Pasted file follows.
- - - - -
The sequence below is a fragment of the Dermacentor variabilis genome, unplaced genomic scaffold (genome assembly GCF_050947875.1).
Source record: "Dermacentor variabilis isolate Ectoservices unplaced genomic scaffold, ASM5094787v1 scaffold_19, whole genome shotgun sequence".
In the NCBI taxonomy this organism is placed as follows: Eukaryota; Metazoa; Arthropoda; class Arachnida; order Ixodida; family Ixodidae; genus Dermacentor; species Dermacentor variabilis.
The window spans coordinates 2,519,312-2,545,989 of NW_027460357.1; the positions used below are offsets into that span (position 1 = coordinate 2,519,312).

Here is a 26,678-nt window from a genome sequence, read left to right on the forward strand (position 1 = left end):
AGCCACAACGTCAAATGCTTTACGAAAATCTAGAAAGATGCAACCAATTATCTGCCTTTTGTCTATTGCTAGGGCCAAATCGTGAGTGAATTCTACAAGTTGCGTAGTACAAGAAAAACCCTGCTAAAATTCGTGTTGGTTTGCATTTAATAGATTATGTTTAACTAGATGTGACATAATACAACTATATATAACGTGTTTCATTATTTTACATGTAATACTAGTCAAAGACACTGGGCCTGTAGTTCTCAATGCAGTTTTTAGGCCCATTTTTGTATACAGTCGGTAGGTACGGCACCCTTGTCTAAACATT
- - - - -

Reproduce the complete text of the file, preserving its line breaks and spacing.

The sequence below is a fragment of the Dermacentor variabilis genome, unplaced genomic scaffold (genome assembly GCF_050947875.1).
Source record: "Dermacentor variabilis isolate Ectoservices unplaced genomic scaffold, ASM5094787v1 scaffold_19, whole genome shotgun sequence".
In the NCBI taxonomy this organism is placed as follows: Eukaryota; Metazoa; Arthropoda; class Arachnida; order Ixodida; family Ixodidae; genus Dermacentor; species Dermacentor variabilis.
The window spans coordinates 2,519,312-2,545,989 of NW_027460357.1; the positions used below are offsets into that span (position 1 = coordinate 2,519,312).

Here is a 26,678-nt window from a genome sequence, read left to right on the forward strand (position 1 = left end):
AGCCACAACGTCAAATGCTTTACGAAAATCTAGAAAGATGCAACCAATTATCTGCCTTTTGTCTATTGCTAGGGCCAAATCGTGAGTGAATTCTACAAGTTGCGTAGTACAAGAAAAACCCTGCTAAAATTCGTGTTGGTTTGCATTTAATAGATTATGTTTAACTAGATGTGACATAATACAACTATATATAACGTGTTTCATTATTTTACATGTAATACTAGTCAAAGACACTGGGCCTGTAGTTCTCAATGCAGTTTTTAGGCCCATTTTTGTATACAGTCGGTAGGTACGGCACCCTTGTCTAAACATT